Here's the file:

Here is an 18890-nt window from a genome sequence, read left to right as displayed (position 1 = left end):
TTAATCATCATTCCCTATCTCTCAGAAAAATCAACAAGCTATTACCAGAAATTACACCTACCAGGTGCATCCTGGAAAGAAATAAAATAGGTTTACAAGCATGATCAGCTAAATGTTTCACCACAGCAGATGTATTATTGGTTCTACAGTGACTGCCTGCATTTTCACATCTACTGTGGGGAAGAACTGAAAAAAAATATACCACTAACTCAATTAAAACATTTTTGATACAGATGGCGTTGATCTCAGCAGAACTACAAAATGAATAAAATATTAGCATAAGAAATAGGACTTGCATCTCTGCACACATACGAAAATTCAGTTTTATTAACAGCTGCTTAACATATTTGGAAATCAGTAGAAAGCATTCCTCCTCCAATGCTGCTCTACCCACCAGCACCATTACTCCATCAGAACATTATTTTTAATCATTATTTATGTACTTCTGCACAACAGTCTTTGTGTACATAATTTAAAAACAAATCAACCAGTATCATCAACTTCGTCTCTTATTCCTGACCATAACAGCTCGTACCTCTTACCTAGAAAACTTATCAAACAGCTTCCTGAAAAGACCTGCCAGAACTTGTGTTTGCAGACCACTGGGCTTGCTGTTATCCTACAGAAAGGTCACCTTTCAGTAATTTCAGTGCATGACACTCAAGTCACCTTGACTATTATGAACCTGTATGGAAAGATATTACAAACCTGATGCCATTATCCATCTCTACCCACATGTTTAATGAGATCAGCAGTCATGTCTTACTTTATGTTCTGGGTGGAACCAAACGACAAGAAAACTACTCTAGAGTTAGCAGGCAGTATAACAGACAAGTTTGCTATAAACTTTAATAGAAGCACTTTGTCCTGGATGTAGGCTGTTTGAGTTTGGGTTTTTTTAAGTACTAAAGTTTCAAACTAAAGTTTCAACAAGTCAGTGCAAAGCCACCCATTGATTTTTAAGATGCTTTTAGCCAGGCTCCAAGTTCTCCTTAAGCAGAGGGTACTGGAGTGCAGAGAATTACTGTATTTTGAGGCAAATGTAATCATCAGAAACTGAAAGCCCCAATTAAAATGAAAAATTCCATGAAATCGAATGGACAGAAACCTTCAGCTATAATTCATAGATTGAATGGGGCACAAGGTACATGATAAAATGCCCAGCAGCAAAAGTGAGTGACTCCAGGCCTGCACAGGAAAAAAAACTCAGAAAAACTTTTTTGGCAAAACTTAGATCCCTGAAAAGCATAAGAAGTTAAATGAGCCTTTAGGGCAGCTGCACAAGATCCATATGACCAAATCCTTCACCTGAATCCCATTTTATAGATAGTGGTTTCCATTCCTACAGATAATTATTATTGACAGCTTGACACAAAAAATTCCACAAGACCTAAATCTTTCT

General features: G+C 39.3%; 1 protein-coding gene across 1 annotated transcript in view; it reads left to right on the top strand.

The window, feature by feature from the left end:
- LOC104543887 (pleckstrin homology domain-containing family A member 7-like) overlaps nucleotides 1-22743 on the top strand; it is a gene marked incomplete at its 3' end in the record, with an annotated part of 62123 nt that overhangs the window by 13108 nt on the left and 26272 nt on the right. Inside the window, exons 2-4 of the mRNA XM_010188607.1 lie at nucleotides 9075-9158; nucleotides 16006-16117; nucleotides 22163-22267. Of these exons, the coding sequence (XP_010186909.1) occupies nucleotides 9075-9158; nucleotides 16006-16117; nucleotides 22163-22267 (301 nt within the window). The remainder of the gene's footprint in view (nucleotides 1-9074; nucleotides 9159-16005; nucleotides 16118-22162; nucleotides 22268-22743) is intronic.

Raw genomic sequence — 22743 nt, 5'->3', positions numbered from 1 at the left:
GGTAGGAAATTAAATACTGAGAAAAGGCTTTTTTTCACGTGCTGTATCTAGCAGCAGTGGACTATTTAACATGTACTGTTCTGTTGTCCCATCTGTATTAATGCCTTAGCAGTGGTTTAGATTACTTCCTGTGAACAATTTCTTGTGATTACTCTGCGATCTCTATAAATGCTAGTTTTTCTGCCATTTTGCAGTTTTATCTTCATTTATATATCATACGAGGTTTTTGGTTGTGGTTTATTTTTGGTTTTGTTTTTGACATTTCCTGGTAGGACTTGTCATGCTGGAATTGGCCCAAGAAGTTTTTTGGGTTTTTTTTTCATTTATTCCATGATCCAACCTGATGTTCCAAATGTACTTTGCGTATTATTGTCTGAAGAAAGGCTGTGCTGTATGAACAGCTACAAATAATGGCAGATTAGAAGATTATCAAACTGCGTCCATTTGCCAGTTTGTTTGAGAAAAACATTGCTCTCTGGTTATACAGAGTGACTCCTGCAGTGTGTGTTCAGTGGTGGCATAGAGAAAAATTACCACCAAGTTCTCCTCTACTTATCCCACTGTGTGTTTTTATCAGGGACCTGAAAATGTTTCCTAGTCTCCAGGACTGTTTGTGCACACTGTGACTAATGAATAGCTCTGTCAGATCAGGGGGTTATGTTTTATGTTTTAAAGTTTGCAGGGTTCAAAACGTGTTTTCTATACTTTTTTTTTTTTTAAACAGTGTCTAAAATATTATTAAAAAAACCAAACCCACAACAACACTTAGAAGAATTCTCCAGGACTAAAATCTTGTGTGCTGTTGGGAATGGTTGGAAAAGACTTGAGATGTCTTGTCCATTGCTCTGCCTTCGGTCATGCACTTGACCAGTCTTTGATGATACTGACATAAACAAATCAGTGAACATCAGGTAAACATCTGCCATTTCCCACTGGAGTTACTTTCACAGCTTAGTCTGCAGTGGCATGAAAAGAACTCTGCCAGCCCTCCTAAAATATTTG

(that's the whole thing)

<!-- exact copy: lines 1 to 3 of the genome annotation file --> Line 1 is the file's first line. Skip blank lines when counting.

Here is an 18890-nt window from a genome sequence, read left to right as displayed (position 1 = left end):
TTAATCATCATTCCCTATCTCTCAGAAAAATCAACAAGCTATTACCAGAAATTACACCTACCAGGTGCATCCTGGAAAGAAATAAAATAGGTTTACAAGCATGATCAGCTAAATGTTTCACCACAGCAGATGTATTATTGGTTCTACAGTGACTGCCTGCATTTTCACATCTACTGTGGGGAAGAACTGAAAAAAAATATACCACTAACTCAATTAAAACATTTTTGATACAGATGGCGTTGATCTCAGCAGAACTACAAAATGAATAAAATATTAGCATAAGAAATAGGACTTGCATCTCTGCACACATACGAAAATTCAGTTTTATTAACAGCTGCTTAACATATTTGGAAATCAGTAGAAAGCATTCCTCCTCCAATGCTGCTCTACCCACCAGCACCATTACTCCATCAGAACATTATTTTTAATCATTATTTATGTACTTCTGCACAACAGTCTTTGTGTACATAATTTAAAAACAAATCAACCAGTATCATCAACTTCGTCTCTTATTCCTGACCATAACAGCTCGTACCTCTTACCTAGAAAACTTATCAAACAGCTTCCTGAAAAGACCTGCCAGAACTTGTGTTTGCAGACCACTGGGCTTGCTGTTATCCTACAGAAAGGTCACCTTTCAGTAATTTCAGTGCATGACACTCAAGTCACCTTGACTATTATGAACCTGTATGGAAAGATATTACAAACCTGATGCCATTATCCATCTCTACCCACATGTTTAATGAGATCAGCAGTCATGTCTTACTTTATGTTCTGGGTGGAACCAAACGACAAGAAAACTACTCTAGAGTTAGCAGGCAGTATAACAGACAAGTTTGCTATAAACTTTAATAGAAGCACTTTGTCCTGGATGTAGGCTGTTTGAGTTTGGGTTTTTTTAAGTACTAAAGTTTCAAACTAAAGTTTCAACAAGTCAGTGCAAAGCCACCCATTGATTTTTAAGATGCTTTTAGCCAGGCTCCAAGTTCTCCTTAAGCAGAGGGTACTGGAGTGCAGAGAATTACTGTATTTTGAGGCAAATGTAATCATCAGAAACTGAAAGCCCCAATTAAAATGAAAAATTCCATGAAATCGAATGGACAGAAACCTTCAGCTATAATTCATAGATTGAATGGGGCACAAGGTACATGATAAAATGCCCAGCAGCAAAAGTGAGTGACTCCAGGCCTGCACAGGAAAAAAAACTCAGAAAAACTTTTTTGGCAAAACTTAGATCCCTGAAAAGCATAAGAAGTTAAATGAGCCTTTAGGGCAGCTGCACAAGATCCATATGACCAAATCCTTCACCTGAATCCCATTTTATAGATAGTGGTTTCCATTCCTACAGATAATTATTATTGACAGCTTGACACAAAAAATTCCACAAGACCTAAATCTTTCT

General features: G+C 39.3%; 1 protein-coding gene across 1 annotated transcript in view; it reads left to right on the top strand.